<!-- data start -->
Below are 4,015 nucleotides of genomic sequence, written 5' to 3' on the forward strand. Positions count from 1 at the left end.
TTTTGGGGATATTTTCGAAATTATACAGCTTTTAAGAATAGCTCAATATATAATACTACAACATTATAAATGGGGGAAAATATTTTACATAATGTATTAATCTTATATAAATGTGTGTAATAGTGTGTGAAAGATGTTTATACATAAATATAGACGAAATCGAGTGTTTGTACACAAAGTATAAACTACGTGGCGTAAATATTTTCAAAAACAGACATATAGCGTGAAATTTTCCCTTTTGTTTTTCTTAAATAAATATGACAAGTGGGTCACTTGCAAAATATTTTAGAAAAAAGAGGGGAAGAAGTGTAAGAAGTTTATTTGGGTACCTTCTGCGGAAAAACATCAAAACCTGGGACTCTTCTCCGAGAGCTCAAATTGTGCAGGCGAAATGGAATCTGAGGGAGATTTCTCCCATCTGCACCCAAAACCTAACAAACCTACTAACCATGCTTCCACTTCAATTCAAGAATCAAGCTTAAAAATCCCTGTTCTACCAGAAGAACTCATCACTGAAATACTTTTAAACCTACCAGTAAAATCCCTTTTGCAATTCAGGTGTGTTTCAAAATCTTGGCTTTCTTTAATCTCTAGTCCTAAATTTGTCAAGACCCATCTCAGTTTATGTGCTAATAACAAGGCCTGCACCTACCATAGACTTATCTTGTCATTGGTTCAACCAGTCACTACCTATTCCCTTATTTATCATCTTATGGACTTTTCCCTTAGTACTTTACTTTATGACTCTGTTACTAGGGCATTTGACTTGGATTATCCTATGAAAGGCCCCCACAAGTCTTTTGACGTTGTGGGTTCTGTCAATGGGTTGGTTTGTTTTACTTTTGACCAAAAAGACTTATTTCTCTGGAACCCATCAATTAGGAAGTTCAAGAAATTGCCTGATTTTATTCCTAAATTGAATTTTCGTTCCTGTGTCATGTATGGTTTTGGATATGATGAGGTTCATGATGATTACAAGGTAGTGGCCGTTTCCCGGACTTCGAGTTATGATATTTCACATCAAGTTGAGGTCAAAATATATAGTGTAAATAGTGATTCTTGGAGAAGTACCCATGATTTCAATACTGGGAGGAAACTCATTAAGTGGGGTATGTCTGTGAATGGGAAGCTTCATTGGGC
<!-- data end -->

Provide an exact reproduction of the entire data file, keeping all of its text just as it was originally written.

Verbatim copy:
Below are 4,015 nucleotides of genomic sequence, written 5' to 3' on the forward strand. Positions count from 1 at the left end.
TTTTGGGGATATTTTCGAAATTATACAGCTTTTAAGAATAGCTCAATATATAATACTACAACATTATAAATGGGGGAAAATATTTTACATAATGTATTAATCTTATATAAATGTGTGTAATAGTGTGTGAAAGATGTTTATACATAAATATAGACGAAATCGAGTGTTTGTACACAAAGTATAAACTACGTGGCGTAAATATTTTCAAAAACAGACATATAGCGTGAAATTTTCCCTTTTGTTTTTCTTAAATAAATATGACAAGTGGGTCACTTGCAAAATATTTTAGAAAAAAGAGGGGAAGAAGTGTAAGAAGTTTATTTGGGTACCTTCTGCGGAAAAACATCAAAACCTGGGACTCTTCTCCGAGAGCTCAAATTGTGCAGGCGAAATGGAATCTGAGGGAGATTTCTCCCATCTGCACCCAAAACCTAACAAACCTACTAACCATGCTTCCACTTCAATTCAAGAATCAAGCTTAAAAATCCCTGTTCTACCAGAAGAACTCATCACTGAAATACTTTTAAACCTACCAGTAAAATCCCTTTTGCAATTCAGGTGTGTTTCAAAATCTTGGCTTTCTTTAATCTCTAGTCCTAAATTTGTCAAGACCCATCTCAGTTTATGTGCTAATAACAAGGCCTGCACCTACCATAGACTTATCTTGTCATTGGTTCAACCAGTCACTACCTATTCCCTTATTTATCATCTTATGGACTTTTCCCTTAGTACTTTACTTTATGACTCTGTTACTAGGGCATTTGACTTGGATTATCCTATGAAAGGCCCCCACAAGTCTTTTGACGTTGTGGGTTCTGTCAATGGGTTGGTTTGTTTTACTTTTGACCAAAAAGACTTATTTCTCTGGAACCCATCAATTAGGAAGTTCAAGAAATTGCCTGATTTTATTCCTAAATTGAATTTTCGTTCCTGTGTCATGTATGGTTTTGGATATGATGAGGTTCATGATGATTACAAGGTAGTGGCCGTTTCCCGGACTTCGAGTTATGATATTTCACATCAAGTTGAGGTCAAAATATATAGTGTAAATAGTGATTCTTGGAGAAGTACCCATGATTTCAATACTGGGAGGAAACTCATTAAGTGGGGTATGTCTGTGAATGGGAAGCTTCATTGGGC